Since 2010, Wesley Medical Center’s joint replacement program, both accredited by The Joint Commission and a Blue Cross Blue Shield Distinction Center, has performed more than 4,000 knee and hip replacement procedures for patients throughout Kansas.
Patients undergoing knee or hip replacement surgery will experience Wesley’s comprehensive care team approach that includes board-certified surgeons, a dedicated nurse specialist to help manage the process, a nursing team trained in orthopedic care, experienced occupational and physical therapists and a personalized treatment care plan.
Wesley believes in keeping patients informed and involved in their health before, during and after the surgery to help ensure patient satisfaction. Wesley offers an education handout and pre-op class to help make patients feel more comfortable with the surgical and recovery process.
Wesley recently invested $10 million unit floor and program renovation of its knee and hip unit with an updated physical therapy space, an expansion of beds from 31 to 34 and new equipment, including a robotic-arm-assisted machine that helps surgeons provide a CT-derived, patient-specific 3D model to preplan implants.
Hip replacements are generally related to need, not age. The hip joint is a “ball and socket” joint that is formed by two main parts: the round head of femur (the ball) and the acetabulum (the cup or socket in your pelvis). This structure allows the leg to move forwards, backwards, sideways an in rotating fashion.
In a normal hip joint, these two bones are coated with smooth articular cartilage that allows them to move again each other without friction or pain. In an arthritic or damaged hip, the cartilage layers are destroyed and bone rubs again bone causing pain and limiting motion. Hip joints damaged by injury or disease (such as arthritis) can be extremely painful, making everyday activities like walking or sitting down difficult.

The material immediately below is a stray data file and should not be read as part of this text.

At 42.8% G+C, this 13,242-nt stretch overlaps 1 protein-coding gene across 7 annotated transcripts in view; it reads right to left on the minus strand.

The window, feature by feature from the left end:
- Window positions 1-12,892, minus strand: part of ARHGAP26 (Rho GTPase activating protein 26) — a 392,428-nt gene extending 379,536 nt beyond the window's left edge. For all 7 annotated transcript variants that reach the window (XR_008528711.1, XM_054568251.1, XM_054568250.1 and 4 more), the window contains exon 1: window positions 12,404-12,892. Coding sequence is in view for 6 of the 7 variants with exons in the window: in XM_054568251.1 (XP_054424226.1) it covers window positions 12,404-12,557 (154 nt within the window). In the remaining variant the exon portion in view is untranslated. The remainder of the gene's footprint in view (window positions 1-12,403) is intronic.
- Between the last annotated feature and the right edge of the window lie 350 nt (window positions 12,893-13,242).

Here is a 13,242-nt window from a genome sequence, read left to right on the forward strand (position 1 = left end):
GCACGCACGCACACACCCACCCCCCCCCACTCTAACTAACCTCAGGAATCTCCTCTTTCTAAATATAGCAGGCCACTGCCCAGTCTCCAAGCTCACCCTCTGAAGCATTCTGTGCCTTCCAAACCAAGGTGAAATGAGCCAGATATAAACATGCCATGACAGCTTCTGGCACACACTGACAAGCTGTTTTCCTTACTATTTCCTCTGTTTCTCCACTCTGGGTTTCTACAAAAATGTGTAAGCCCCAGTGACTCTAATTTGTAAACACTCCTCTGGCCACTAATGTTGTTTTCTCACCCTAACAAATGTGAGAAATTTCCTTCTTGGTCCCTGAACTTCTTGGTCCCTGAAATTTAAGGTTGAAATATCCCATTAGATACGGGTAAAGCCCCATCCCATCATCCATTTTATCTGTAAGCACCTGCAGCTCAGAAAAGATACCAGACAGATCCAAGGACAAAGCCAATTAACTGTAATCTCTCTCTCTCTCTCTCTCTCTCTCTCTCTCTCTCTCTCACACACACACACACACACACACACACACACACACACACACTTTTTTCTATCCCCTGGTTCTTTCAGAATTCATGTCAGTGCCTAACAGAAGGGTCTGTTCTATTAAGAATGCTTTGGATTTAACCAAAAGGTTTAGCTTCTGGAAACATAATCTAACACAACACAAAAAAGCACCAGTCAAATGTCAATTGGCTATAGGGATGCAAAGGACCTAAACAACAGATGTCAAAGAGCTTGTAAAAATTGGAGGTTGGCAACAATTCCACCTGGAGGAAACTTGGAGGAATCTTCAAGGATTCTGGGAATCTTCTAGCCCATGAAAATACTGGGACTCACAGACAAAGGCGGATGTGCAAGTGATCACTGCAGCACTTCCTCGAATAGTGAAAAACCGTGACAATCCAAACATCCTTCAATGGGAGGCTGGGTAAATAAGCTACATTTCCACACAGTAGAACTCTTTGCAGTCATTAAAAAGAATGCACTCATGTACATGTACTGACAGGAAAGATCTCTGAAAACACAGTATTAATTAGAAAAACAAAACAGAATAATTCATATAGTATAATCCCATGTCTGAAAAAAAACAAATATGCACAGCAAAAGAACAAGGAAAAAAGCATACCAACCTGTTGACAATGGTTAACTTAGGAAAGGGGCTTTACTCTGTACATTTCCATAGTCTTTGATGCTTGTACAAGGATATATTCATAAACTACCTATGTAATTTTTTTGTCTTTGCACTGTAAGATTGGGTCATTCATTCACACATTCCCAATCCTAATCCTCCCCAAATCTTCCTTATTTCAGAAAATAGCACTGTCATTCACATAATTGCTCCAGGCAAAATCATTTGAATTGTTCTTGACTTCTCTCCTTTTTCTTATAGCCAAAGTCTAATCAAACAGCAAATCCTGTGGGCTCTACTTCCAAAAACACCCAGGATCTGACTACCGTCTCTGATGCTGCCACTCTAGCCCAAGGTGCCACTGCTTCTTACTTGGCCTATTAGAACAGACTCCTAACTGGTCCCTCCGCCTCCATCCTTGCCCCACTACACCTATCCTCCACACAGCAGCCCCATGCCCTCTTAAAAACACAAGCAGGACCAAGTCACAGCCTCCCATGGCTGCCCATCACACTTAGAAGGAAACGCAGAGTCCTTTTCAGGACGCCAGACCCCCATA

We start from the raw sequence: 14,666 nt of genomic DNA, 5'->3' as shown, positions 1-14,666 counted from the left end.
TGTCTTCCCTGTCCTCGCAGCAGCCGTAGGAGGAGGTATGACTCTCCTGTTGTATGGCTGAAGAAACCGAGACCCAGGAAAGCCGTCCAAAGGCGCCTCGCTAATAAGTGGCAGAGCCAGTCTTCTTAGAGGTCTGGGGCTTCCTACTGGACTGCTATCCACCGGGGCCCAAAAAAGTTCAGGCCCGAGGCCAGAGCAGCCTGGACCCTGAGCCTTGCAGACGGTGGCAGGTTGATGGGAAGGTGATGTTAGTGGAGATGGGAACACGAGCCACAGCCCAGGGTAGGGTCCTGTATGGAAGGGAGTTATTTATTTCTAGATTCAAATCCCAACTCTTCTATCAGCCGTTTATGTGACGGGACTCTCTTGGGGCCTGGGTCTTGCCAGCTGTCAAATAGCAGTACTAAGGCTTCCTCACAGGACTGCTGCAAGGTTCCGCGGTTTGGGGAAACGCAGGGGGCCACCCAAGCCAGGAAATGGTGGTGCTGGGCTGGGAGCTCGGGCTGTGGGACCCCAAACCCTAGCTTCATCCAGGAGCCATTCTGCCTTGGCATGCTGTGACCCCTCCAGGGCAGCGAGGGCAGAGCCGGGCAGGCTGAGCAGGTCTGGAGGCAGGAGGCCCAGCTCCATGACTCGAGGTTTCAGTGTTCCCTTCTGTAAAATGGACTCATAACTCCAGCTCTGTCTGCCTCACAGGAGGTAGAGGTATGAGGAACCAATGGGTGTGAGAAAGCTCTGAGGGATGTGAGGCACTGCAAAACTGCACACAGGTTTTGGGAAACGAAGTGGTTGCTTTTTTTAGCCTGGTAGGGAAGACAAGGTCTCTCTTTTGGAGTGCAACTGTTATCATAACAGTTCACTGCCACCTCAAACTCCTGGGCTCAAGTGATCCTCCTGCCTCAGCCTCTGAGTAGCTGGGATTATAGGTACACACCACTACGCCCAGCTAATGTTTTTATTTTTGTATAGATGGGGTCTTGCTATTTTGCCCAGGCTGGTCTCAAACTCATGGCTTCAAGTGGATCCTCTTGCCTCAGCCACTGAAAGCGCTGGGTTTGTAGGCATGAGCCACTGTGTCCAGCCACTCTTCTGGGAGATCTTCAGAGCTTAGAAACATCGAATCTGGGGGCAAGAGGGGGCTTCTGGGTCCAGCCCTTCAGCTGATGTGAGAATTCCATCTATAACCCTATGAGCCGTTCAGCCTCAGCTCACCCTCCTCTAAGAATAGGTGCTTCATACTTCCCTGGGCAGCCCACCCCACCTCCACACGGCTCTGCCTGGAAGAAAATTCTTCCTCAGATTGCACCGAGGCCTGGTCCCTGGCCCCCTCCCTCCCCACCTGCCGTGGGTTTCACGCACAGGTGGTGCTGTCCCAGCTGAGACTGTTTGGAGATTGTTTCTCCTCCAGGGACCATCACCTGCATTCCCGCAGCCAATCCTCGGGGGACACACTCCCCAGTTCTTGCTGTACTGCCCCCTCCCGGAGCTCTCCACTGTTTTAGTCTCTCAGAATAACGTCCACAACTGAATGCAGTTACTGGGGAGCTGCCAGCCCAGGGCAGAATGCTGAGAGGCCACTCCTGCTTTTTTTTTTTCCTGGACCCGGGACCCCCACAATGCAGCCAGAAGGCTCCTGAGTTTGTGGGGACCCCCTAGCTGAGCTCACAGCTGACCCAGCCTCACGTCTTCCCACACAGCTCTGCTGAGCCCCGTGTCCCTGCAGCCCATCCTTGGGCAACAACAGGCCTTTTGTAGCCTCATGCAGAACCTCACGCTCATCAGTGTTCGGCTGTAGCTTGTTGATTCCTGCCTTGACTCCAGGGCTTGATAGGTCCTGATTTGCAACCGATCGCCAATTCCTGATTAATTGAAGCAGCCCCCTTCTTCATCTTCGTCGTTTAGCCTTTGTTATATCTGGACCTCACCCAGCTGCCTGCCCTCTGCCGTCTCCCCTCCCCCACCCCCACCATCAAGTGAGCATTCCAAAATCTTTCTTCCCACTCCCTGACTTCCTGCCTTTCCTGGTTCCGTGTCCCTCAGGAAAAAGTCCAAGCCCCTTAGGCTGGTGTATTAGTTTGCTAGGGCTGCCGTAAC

To diagnose a hip problem, your surgeon will take a complete medical history and perform a physical examination. Along with these, diagnostic procedures may be performed including X-rays, magnetic resonance imaging (MRI) and computed tomography scan (CT or CAT scan).
In total hip replacement, the surgeon replaces an arthritic or injured joint with an artificial joint called a prosthesis. There are three basic parts to the artificial joint:
- The acetabulum cup is a metal shell with a plastic liner which is placed into your hip socket
- The femoral head (ball) snaps onto the stem and rotates just like a natural hip in the hip socket
- The femoral stem is a metal shaft that is inserted into your thigh bone
The cup and stem are either cemented in place or designed to have your own bone grow and adhere to the implant. Your surgeon based on your age, bone density, medication and anatomy will select the type of replacement joint and how it is inserted into your hip.
Anterior Approach Hip Replacement
When appropriate, our surgeons use an advanced technique called direct anterior approach for hip replacement. This technique involves a three-to four-inch incision on the front of the hip that allows the surgeon to spare muscle by gently working around it rather than cutting through it. It also reduces the risk of dislocation and has been show to decrease pain and lead to a shorter recovery time. Your surgeon will discuss this option with you to determine if you are a good candidate for this technique.